That's extremely clever and simple. Would there be any way of automatically executing that first line when any script is started? That way, I wouldn't have to refer back to the implementation of an exported print_script_variables if I want to remember how to use it. (This might be a really stupid ask, sorry.) Mar 25, 2022 at 8:29
  • 2
    I was going to offer what turns out to be a very similar suggestion. I would create a function "dump variables()` that took a parameter. "init" would initialise the temporary file, ""print" or nothing would dump the differences, "end" would delete the temporary file. But fundamentally the solution is the same so little point offering it as a separate answer. +1 Mar 25, 2022 at 8:56
  • 1
    I've not yet tried it out, but would something along the lines of set | comm -13 /tmp/file1 - work and save the extra temporary file?
    – user516667
    Mar 27, 2022 at 21:30
  • 1
    @DanielKaplan unfortunately process redirection is a non-POSIX feature so it wouldn't be supported across all machines. even more unfortunate is that the trap utility isn't a feature in POSIX anymore, so you can't automatically remove the temp file if the script is interrupted.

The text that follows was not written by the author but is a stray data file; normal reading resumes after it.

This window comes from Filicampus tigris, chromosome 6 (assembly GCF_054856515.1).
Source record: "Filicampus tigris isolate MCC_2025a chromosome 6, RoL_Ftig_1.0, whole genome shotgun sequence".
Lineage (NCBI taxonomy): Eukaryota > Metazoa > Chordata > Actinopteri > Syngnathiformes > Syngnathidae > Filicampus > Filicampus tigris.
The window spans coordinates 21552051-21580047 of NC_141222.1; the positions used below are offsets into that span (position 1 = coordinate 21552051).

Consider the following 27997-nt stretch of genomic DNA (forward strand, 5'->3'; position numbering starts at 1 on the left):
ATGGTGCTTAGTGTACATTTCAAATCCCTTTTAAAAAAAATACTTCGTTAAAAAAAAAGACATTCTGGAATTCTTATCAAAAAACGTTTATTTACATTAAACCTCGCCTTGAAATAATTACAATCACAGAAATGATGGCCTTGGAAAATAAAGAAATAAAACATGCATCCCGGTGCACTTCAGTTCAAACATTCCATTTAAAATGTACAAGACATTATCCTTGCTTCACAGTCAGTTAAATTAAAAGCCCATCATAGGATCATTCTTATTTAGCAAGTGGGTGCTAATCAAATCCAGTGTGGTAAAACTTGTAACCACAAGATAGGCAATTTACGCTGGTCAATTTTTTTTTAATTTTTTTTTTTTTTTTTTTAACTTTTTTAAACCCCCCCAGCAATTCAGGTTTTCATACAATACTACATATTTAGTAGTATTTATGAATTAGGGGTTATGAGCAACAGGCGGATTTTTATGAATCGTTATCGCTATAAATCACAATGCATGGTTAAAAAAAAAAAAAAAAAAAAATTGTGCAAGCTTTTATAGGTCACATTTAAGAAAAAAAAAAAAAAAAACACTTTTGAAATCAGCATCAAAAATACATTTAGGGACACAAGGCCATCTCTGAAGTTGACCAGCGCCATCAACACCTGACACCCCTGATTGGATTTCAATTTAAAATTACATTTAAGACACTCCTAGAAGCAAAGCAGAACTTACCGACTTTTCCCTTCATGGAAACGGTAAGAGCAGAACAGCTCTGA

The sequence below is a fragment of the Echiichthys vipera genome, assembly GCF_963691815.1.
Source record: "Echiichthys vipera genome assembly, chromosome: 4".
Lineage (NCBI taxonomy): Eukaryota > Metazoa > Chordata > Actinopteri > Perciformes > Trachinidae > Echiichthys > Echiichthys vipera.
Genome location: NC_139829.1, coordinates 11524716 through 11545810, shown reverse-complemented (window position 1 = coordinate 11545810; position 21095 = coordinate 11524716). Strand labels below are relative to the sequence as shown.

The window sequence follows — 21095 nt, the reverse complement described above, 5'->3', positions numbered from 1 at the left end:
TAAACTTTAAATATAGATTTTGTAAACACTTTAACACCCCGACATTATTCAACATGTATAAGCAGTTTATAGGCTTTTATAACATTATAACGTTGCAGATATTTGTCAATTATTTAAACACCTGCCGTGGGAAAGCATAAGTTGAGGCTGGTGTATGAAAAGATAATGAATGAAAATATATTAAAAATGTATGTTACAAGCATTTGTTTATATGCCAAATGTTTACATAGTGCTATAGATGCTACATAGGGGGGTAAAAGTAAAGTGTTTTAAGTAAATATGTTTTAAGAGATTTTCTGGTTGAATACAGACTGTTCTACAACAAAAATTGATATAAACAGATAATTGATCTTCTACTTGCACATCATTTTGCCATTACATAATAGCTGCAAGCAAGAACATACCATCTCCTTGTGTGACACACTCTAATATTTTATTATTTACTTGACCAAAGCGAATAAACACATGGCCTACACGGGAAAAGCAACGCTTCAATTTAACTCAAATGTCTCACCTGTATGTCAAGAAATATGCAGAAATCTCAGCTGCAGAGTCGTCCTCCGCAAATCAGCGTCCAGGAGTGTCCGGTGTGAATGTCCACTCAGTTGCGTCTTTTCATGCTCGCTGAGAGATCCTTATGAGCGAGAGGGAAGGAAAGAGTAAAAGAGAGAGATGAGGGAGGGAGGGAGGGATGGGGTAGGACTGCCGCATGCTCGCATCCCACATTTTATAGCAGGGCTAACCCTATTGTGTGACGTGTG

– SeetheMoar
    Mar 27, 2022 at 23:34
  • 1
    @DanielKaplan Hey! It's actually still possible to use trap in POSIX, just that they changed the POSIX specification website to a PDF-like format using anchors from the original normal WWW document and worst of all, the search engine they provide is bad. I've updated the answer to delete the file when the script itself (the running script) receives any one of death signals. The only thing you'll need is an alternative to the mktemp utility to generate a random filename in /tmp/ directory.
    – SeetheMoar
    Mar 28, 2022 at 1:17
1

Here's another option that uses grep to filter out inherited vars.

#!/usr/bin/env bash

# Store names of inherited variables (by definition, exported)
readonly GREP_FILTERS=$(env | cut -d= -f1 | xargs printf " -e %s" )

print_script_vars() {
  declare -p | grep -v -E $GREP_FILTERS
}

Use declare -p if you want to see all shell variables, or env if only interested in exported vars.

0

Improved code by Adam Mlodzinski

#!/bin/sh

# Store names of inherited variables (by definition, exported)
readonly GREP_FILTERS=$(env | cut -d= -f1 | xargs printf " -e %s" )

print_script_vars() {
  declare -p | grep -v -E $GREP_FILTERS | sed 's/declare -[^ ]\{1,2\} //' | grep =
}

variable=20


print_script_vars
3
  • 1
    Please suggest this as an edit to Adam Mlodzinski’s answer (and explain how it improves that). Jan 31 at 16:27
  • @StephenKitt I have a meta question. If DenisVS edits this answer to explain how it improves on Adam Mlodzinski's, would that justify its separate existence; as far as I know, I wouldn't be notified of the edit so I'd be missing out. Jan 31 at 23:31
  • A comment to the edited answer should produce a notification. OP should always be notified of that AFAIK. Feb 12 at 10:12

You must log in to answer this question.

Not the answer you're looking for? Browse other questions tagged .